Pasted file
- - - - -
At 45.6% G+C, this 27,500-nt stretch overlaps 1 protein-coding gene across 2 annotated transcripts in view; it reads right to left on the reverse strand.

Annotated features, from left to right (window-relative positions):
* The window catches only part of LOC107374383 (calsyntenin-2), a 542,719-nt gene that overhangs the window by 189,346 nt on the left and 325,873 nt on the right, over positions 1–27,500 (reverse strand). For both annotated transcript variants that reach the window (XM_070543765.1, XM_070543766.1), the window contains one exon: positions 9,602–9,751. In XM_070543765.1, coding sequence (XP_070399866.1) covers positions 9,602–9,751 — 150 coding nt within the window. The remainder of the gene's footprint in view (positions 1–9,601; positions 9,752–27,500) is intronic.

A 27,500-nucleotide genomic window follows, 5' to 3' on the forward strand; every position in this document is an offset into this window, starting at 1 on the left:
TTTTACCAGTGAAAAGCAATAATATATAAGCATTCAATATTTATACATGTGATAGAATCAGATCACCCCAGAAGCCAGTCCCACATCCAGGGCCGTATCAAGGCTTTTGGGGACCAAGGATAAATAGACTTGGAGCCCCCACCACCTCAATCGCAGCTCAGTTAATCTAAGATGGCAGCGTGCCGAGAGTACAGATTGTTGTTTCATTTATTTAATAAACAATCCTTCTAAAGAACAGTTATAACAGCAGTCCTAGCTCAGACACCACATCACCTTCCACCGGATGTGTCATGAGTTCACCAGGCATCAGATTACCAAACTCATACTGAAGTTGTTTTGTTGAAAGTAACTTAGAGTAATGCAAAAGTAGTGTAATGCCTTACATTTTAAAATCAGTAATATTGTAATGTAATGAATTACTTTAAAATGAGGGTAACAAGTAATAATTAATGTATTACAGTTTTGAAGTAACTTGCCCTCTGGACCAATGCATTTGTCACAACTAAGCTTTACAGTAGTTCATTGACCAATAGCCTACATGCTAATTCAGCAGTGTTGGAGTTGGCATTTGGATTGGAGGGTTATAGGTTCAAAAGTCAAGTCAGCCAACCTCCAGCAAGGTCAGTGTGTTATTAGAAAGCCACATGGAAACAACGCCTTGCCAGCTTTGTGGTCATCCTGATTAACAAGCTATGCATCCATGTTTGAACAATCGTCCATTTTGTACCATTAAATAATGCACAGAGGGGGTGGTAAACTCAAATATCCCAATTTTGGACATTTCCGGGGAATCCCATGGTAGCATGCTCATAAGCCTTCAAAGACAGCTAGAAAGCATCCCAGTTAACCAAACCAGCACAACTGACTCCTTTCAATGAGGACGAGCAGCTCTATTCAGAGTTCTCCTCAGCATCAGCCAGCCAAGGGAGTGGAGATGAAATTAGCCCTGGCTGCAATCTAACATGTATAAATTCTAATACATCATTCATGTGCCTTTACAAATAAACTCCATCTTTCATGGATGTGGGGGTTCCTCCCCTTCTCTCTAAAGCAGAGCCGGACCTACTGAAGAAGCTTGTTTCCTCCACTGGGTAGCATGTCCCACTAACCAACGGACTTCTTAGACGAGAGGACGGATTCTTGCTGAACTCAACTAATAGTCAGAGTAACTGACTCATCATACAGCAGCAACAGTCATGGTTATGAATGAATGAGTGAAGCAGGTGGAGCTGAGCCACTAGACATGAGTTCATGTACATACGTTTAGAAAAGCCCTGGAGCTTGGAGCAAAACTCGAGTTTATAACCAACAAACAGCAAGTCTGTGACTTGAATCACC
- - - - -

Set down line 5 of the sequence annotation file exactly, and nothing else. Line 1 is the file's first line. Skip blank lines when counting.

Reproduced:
TTTTACCAGTGAAAAGCAATAATATATAAGCATTCAATATTTATACATGTGATAGAATCAGATCACCCCAGAAGCCAGTCCCACATCCAGGGCCGTATCAAGGCTTTTGGGGACCAAGGATAAATAGACTTGGAGCCCCCACCACCTCAATCGCAGCTCAGTTAATCTAAGATGGCAGCGTGCCGAGAGTACAGATTGTTGTTTCATTTATTTAATAAACAATCCTTCTAAAGAACAGTTATAACAGCAGTCCTAGCTCAGACACCACATCACCTTCCACCGGATGTGTCATGAGTTCACCAGGCATCAGATTACCAAACTCATACTGAAGTTGTTTTGTTGAAAGTAACTTAGAGTAATGCAAAAGTAGTGTAATGCCTTACATTTTAAAATCAGTAATATTGTAATGTAATGAATTACTTTAAAATGAGGGTAACAAGTAATAATTAATGTATTACAGTTTTGAAGTAACTTGCCCTCTGGACCAATGCATTTGTCACAACTAAGCTTTACAGTAGTTCATTGACCAATAGCCTACATGCTAATTCAGCAGTGTTGGAGTTGGCATTTGGATTGGAGGGTTATAGGTTCAAAAGTCAAGTCAGCCAACCTCCAGCAAGGTCAGTGTGTTATTAGAAAGCCACATGGAAACAACGCCTTGCCAGCTTTGTGGTCATCCTGATTAACAAGCTATGCATCCATGTTTGAACAATCGTCCATTTTGTACCATTAAATAATGCACAGAGGGGGTGGTAAACTCAAATATCCCAATTTTGGACATTTCCGGGGAATCCCATGGTAGCATGCTCATAAGCCTTCAAAGACAGCTAGAAAGCATCCCAGTTAACCAAACCAGCACAACTGACTCCTTTCAATGAGGACGAGCAGCTCTATTCAGAGTTCTCCTCAGCATCAGCCAGCCAAGGGAGTGGAGATGAAATTAGCCCTGGCTGCAATCTAACATGTATAAATTCTAATACATCATTCATGTGCCTTTACAAATAAACTCCATCTTTCATGGATGTGGGGGTTCCTCCCCTTCTCTCTAAAGCAGAGCCGGACCTACTGAAGAAGCTTGTTTCCTCCACTGGGTAGCATGTCCCACTAACCAACGGACTTCTTAGACGAGAGGACGGATTCTTGCTGAACTCAACTAATAGTCAGAGTAACTGACTCATCATACAGCAGCAACAGTCATGGTTATGAATGAATGAGTGAAGCAGGTGGAGCTGAGCCACTAGACATGAGTTCATGTACATACGTTTAGAAAAGCCCTGGAGCTTGGAGCAAAACTCGAGTTTATAACCAACAAACAGCAAGTCTGTGACTTGAATCACC